[Could this be the very same Paul Daley who was emission-shamed in last week’s MWD ? – when you revealed that he and his wife, The Guardian Australia’s editor Lenore Taylor (whose newspaper “will not stay quiet on climate issues” and “recognises the climate emergency as the defining issue of our times”)  are selling their Red Hill pile in Canberra, which has an Energy Efficiency Rating of a lowly 1.5, when the top is 8.0? And is it true that Ms Taylor is the chair of the Walkley Awards Judging Panel.  I would be surprised if this was the case – since The Guardian Australia is always lecturing others about perceived conflicts of interest and all that. – MWD Editor.]

Initially I should point out that I was accused recently by The Guardian Australia of a perceived conflict of (financial) interest with respect to someone else’s wife – for no reason whatsoever.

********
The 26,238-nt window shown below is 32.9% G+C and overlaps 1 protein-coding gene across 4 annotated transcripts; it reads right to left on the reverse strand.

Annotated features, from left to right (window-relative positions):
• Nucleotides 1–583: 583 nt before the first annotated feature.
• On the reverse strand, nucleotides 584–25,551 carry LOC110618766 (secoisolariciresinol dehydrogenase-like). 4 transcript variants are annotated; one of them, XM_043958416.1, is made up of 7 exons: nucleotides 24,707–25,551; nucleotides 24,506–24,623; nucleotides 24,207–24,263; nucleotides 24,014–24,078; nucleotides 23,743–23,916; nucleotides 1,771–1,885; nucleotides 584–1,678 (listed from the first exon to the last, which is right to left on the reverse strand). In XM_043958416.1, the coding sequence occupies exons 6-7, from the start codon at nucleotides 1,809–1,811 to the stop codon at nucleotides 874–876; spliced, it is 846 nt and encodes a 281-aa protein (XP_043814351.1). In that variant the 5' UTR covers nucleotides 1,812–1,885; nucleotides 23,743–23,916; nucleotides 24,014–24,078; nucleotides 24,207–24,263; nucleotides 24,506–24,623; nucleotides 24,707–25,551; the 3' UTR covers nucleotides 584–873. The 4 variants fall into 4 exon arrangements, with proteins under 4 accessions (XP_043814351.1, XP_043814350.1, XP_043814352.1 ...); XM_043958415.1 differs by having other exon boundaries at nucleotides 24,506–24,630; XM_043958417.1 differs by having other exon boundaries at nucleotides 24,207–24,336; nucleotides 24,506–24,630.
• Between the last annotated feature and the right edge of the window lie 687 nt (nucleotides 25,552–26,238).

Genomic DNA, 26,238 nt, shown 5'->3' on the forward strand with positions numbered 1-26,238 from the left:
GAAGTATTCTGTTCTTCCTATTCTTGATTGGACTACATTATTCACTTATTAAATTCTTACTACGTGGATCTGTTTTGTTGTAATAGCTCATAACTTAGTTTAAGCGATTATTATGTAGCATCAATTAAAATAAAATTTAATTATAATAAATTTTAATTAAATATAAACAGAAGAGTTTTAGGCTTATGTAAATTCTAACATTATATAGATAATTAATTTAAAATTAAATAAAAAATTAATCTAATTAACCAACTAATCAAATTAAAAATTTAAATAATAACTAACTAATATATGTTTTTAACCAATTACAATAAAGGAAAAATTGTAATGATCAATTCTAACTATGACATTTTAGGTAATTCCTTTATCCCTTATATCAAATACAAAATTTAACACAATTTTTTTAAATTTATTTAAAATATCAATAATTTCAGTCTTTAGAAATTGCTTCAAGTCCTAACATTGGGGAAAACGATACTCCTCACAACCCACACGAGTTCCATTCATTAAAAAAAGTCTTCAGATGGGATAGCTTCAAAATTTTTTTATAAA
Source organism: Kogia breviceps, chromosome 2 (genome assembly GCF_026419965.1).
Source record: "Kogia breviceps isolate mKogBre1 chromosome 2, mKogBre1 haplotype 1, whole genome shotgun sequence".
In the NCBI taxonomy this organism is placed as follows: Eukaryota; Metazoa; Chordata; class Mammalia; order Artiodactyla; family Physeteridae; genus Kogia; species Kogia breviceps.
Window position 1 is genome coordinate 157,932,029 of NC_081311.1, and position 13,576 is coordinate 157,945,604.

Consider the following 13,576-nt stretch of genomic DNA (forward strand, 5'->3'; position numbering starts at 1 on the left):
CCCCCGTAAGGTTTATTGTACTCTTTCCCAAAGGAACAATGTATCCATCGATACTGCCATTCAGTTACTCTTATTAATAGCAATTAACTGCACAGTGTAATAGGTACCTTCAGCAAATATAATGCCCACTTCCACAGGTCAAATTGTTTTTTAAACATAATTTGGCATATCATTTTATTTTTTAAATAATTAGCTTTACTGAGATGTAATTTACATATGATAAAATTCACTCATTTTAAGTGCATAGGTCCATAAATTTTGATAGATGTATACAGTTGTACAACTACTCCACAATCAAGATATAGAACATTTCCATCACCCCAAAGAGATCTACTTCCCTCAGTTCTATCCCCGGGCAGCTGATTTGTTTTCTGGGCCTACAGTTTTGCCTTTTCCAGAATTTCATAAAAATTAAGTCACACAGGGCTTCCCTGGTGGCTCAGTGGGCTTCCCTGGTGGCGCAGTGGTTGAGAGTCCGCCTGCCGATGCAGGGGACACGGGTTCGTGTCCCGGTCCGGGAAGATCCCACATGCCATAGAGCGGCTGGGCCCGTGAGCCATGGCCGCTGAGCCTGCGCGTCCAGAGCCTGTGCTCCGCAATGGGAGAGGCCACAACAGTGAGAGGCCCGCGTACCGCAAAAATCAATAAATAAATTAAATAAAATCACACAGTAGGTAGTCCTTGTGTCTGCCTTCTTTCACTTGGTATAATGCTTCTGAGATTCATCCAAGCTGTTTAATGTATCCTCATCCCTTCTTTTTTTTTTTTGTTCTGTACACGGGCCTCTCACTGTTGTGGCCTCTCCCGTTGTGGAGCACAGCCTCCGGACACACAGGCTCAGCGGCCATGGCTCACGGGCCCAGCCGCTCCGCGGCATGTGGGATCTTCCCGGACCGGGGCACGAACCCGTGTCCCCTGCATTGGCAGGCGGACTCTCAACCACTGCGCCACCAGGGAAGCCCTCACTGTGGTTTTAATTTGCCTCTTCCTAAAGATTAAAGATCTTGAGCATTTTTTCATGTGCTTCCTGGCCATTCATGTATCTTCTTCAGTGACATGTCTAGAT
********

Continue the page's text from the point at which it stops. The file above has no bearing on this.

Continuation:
In any event, unlike some of the supporters of the Walkley Awards – such as the ABC –  Media Watch Dog readily makes corrections and, where appropriate, issues apologies.

The erroneous reference to Ms Taylor’s perceived conflict of interest was drawn to my attention by The Australian on Saturday afternoon – which, as I understand it, was contacted by her. Lenore Taylor made no contact with me.

The Australian advised me around 2 pm on Saturday that it proposed to correct my comment.   I readily agreed. Immediately after this, I deleted the section quoted above from The Sydney Institute’s website.

In other words, you wrote to me at 5.14 pm on Monday 28 October concerning a comment which had been corrected/deleted two days earlier.

In conclusion, I make the following comments and ask one question: